Asda bids to save turtle – with help from Young’s Published: 14 February, 2007
ASDA, which has recently angered many UK fishermen by banning monkfish from its stores, has today launched an initiative to save the marine turtle, which also involves seafood processors Young’s of Grimsby.
The Leeds-based supermarket group has teamed up with the Marine Conservation Society (MCS) and fishermen in Sri Lanka in a bid to rescue thousands of endangered marine turtles accidentally snagged by longline fishing hooks each year.
As a result of the initiative, Asda claims that more than 30,000 circular turtle friendly hooks are being implemented by a fleet of seven longline fishing vessels in Sri Lanka (formerly Ceylon).
The new circular hooks have replaced traditional “J” shaped hooks that snag turtles or can be swallowed by them, leading to suffocation or internal bleeding. If the trial is successful, ASDA will work with its supplier, Youngs Seafood, to investigate ways of making even more hooks available to other boats in the Sri Lankan fleet.
According to recent studies, accidental catch or bycatch is one of the greatest threats to marine turtles. Scientists estimate a quarter of a million loggerheads and leatherbacks are affected each year.
Dr Chris Brown, who is head of ASDA’s sustainable sourcing said: “Unfortunately wherever there is fishing there is bycatch, so we have to do everything we can to minimise the impact of how we fish.
“The new circle shaped hooks are much less likely to be swallowed by turtles, and are easier to unhook if they become snagged – so we are confident this trial will be a success.
“It is also extremely cost effective for fishermen to introduce as it improves the number of fish they catch.”
Peter Richardson, species policy officer of the MCS added: “The development of the circular hooks by US scientists and fishermen has been the turtle conservation success story of the decade.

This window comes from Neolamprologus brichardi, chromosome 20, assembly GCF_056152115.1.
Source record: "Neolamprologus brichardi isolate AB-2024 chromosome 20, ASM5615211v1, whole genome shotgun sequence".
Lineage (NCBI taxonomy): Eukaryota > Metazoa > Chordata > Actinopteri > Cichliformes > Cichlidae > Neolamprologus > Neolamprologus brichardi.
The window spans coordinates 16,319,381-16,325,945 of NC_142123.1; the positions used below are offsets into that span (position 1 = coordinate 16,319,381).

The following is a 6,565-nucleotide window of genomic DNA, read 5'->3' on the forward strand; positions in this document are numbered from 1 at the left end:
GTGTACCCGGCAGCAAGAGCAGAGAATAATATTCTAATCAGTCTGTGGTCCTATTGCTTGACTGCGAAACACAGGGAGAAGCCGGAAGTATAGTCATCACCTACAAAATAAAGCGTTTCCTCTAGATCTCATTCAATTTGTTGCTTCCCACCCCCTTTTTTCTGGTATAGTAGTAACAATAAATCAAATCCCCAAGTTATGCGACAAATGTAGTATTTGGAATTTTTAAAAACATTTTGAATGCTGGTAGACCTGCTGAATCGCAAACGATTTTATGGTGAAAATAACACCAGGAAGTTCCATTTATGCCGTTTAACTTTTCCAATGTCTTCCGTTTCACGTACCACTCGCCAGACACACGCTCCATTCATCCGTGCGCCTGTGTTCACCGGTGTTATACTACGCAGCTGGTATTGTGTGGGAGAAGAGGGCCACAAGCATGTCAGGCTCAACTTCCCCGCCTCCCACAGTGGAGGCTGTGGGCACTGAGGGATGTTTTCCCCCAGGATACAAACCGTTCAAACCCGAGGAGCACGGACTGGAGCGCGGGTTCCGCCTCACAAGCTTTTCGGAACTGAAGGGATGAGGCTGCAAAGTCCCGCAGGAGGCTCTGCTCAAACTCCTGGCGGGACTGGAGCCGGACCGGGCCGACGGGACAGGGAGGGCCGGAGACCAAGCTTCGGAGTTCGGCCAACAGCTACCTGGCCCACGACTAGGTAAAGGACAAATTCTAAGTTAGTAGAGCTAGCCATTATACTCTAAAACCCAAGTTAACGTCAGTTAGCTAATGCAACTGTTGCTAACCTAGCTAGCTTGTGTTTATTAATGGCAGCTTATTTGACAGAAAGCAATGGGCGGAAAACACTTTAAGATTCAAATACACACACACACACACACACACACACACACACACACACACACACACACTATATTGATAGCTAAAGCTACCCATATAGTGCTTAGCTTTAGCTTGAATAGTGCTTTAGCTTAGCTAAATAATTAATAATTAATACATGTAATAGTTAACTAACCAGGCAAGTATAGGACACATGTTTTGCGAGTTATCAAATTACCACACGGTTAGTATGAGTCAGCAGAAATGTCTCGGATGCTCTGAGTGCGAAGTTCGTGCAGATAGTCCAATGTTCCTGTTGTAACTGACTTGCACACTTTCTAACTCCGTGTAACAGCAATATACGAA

“Surveys by our conservation partners in Sri Lanka indicate that fishery bycatch is a significant threat to the turtle populations there. With widespread and correct application in Sri Lanka, the introduction of these hooks could result in a 90% reduction in the number of turtles accidentally caught by Sri Lankas longline fisheries.”
“While the 30,000 hooks distributed in Sri Lanka represents only a fraction of the hooks needed to turn the bycatch situation around there, MCS is extremely encouraged that two of the major players in the industry are taking such an exemplary step in the right direction to make these fisheries more environmentally sustainable.”
Dr Brown added: “We hope other retailers will follow our lead so together we can protect the quarter of million turtles that are needlessly killed or injured each year.”
According to the World Wildlife Fund (WWF), Leatherback turtle numbers have plummeted because of unsustainable fishing practices, egg poaching and damage to their nesting beaches by tourism. The species has declined by more than 95% in the last 20 years. They claim part of the cause is the often unintentional killing of marine turtles on hooks and nets set by fishermen. This is compounded by harvesting turtles and their eggs for food by coastal communities.
Development along shore areas also creates light pollution that can seriously disorient young hatchlings on their way to the sea. Turtle numbers have plummeted to the point where fewer than 2,000 females are now found in the eastern Pacific Ocean. By converting just two fishing vessels to turtle-friendly gear and techniques, 200 juvenile and adult marine turtles could be saved each year.
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